one of the exceptions listed at paragraph 4.

The dog in issue in Kuo was an 11-year-old Belgian Malinos “attack
dog” named Aba. At trial, Aba’s owners did not contest the issue of whether she
was dangerous within the meaning of s. 49 of the Community Charter.
All they sought was to save her from being euthanized. To that end, they
identified a person willing to adopt her. They retained a veterinarian to
assess the dog and the dog’s prospective new owners. The veterinarian supported
the proposed adoption. The Regional District argued that the court did not have
the authority to implement the adoption plan citing Dempster. Palmer
P.C.J. disagreed. His decision which was released on July 20, 2005, is not
reported or indexed. He noted that s. 49(10) provides for an application
to be made for a destruction order but provides no direction as to the form
such an order might take. He concluded that, in view of the absence of any
limitation in the section on the form a destruction order might take, the court
had the discretion to make any order provided that it was consistent with the
protection of the public. At paras. 37 and 38, he wrote:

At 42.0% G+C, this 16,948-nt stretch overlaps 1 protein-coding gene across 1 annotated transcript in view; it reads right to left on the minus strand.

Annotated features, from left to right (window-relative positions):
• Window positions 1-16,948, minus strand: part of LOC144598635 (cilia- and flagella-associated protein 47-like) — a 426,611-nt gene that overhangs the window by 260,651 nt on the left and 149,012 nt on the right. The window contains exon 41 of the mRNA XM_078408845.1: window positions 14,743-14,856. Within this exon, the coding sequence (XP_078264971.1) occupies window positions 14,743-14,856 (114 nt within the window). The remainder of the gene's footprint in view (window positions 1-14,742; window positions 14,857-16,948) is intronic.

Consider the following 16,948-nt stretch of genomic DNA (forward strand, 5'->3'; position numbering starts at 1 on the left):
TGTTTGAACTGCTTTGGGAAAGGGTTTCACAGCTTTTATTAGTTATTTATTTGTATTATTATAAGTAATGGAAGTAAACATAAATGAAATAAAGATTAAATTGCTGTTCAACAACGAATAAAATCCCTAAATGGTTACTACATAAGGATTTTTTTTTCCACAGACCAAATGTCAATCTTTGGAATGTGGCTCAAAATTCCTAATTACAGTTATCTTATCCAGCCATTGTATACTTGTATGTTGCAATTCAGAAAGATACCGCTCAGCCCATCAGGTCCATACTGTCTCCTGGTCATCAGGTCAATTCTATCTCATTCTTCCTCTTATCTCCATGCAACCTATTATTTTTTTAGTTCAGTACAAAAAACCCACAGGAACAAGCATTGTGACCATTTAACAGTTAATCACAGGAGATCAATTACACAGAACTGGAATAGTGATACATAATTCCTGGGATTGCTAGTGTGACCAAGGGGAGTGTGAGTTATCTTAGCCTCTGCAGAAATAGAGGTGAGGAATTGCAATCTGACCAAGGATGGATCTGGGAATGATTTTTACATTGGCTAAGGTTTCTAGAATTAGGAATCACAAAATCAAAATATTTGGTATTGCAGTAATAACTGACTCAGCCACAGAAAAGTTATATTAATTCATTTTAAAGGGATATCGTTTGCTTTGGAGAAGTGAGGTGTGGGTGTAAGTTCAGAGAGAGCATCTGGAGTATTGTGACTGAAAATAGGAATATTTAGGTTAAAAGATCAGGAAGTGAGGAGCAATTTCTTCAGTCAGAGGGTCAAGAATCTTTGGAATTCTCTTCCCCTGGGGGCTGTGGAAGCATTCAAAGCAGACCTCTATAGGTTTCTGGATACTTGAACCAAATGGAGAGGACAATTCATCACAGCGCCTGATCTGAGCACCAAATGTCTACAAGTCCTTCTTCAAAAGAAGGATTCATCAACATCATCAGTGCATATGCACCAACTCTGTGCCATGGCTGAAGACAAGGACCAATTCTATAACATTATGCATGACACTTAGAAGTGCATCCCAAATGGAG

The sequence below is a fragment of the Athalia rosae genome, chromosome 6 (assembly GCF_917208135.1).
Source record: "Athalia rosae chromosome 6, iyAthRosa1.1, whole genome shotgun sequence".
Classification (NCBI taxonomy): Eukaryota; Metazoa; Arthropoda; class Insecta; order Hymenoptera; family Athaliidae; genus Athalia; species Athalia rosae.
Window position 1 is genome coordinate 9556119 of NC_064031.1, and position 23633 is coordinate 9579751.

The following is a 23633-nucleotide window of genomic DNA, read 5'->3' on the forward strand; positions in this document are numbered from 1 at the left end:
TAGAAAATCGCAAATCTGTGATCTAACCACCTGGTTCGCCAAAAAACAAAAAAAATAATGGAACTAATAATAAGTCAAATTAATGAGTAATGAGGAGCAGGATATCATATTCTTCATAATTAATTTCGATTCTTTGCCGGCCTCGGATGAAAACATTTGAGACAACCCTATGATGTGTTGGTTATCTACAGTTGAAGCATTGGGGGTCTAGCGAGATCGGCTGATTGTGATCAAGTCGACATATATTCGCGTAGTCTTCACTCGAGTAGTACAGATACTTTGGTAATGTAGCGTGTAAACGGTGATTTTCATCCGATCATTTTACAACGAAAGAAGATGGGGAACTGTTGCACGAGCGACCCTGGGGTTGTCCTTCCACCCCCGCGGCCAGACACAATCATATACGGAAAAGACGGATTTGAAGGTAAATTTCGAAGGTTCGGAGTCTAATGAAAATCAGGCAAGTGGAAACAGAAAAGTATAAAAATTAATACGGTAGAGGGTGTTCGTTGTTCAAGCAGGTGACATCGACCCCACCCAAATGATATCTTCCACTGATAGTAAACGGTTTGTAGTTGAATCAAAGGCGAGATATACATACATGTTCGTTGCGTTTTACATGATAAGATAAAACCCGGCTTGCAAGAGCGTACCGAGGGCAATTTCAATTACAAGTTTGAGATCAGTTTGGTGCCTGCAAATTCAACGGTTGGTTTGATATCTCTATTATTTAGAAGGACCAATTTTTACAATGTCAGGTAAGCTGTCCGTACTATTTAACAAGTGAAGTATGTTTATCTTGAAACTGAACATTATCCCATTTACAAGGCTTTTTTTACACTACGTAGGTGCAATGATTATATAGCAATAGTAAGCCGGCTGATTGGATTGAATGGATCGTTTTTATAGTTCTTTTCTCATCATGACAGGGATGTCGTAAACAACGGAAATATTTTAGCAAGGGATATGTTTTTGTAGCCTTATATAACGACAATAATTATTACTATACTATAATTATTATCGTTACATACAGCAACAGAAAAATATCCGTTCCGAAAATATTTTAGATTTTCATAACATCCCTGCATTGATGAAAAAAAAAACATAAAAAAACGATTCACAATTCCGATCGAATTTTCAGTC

[37]      This would include, in my view, a ‘conditional’
Destruction Order that provides for the adoption of the dog under certain
conditions and a stay of execution so long as those conditions are being met.
It would also provide for immediate implementation of the Destruction Order
upon a summary Application where the conditions are breached.

[38]      As s. 49 of the Community
is clearly directed at public protection, I would expect that any
such Order would be made only upon the Court being presented with a detailed
plan for the dog’s care that would ensure protection of the public, together
with opinion evidence from a qualified expert that endorses the plan’s
viability and advisability.

He ordered that the dog be delivered to the person who had expressed a
willingness to accept it. He imposed a variety of conditions which included the
ability of the Regional District to apply without notice for an order for the
immediate destruction of the dog should any of the conditions be breached or
if, for other reasons, the animal control officer felt that such an order
should be made.

The Regional District appealed and Johnston J. dismissed the appeal. In
doing so, he considered R. v. Dempster and distinguished it on the basis
that it was decided under the Livestock Protection Act. He concluded
that a court hearing an application under s. 49 of the Community
has the jurisdiction to make orders other than for the destruction
of the dog or its return to its owner. At para. 30, he wrote:

[30]      I read the Community